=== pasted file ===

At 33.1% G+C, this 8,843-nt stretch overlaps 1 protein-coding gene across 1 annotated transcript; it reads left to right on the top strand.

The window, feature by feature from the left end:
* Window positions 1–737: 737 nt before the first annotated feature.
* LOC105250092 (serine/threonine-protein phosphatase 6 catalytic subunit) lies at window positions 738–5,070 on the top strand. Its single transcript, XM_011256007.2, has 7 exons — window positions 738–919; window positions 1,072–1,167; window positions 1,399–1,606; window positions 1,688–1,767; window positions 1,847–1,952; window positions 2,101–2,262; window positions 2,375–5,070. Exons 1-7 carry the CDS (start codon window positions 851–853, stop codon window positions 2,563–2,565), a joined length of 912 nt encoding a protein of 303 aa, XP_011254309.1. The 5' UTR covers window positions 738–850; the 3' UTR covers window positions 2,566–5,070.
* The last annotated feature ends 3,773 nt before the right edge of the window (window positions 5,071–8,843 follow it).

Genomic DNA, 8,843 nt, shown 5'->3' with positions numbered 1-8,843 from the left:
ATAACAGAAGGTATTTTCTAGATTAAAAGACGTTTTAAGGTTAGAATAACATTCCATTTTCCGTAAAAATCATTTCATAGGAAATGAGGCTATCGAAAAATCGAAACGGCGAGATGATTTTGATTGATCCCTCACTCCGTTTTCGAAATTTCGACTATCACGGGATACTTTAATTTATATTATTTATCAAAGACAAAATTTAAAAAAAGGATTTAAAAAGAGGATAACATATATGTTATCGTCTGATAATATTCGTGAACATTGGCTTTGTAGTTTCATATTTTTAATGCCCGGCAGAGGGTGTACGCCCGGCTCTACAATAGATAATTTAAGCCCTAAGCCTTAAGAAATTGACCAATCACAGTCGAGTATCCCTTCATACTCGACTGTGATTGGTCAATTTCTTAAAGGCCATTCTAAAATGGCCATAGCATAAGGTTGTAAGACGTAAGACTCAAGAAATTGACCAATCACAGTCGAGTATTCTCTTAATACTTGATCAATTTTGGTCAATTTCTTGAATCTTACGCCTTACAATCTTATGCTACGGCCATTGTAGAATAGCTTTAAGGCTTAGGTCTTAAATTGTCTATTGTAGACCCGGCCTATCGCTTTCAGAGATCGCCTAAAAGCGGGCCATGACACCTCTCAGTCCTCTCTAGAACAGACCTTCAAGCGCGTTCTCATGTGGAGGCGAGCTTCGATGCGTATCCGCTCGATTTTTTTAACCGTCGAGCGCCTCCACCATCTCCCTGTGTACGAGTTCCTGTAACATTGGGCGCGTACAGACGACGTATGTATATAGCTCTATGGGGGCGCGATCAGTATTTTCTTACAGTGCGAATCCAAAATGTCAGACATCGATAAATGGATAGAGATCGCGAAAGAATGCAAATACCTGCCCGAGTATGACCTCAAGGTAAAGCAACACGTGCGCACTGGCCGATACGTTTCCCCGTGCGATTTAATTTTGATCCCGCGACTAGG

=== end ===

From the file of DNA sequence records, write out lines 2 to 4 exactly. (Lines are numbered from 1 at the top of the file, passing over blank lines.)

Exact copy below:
The window, feature by feature from the left end:
* Window positions 1–737: 737 nt before the first annotated feature.
* LOC105250092 (serine/threonine-protein phosphatase 6 catalytic subunit) lies at window positions 738–5,070 on the top strand. Its single transcript, XM_011256007.2, has 7 exons — window positions 738–919; window positions 1,072–1,167; window positions 1,399–1,606; window positions 1,688–1,767; window positions 1,847–1,952; window positions 2,101–2,262; window positions 2,375–5,070. Exons 1-7 carry the CDS (start codon window positions 851–853, stop codon window positions 2,563–2,565), a joined length of 912 nt encoding a protein of 303 aa, XP_011254309.1. The 5' UTR covers window positions 738–850; the 3' UTR covers window positions 2,566–5,070.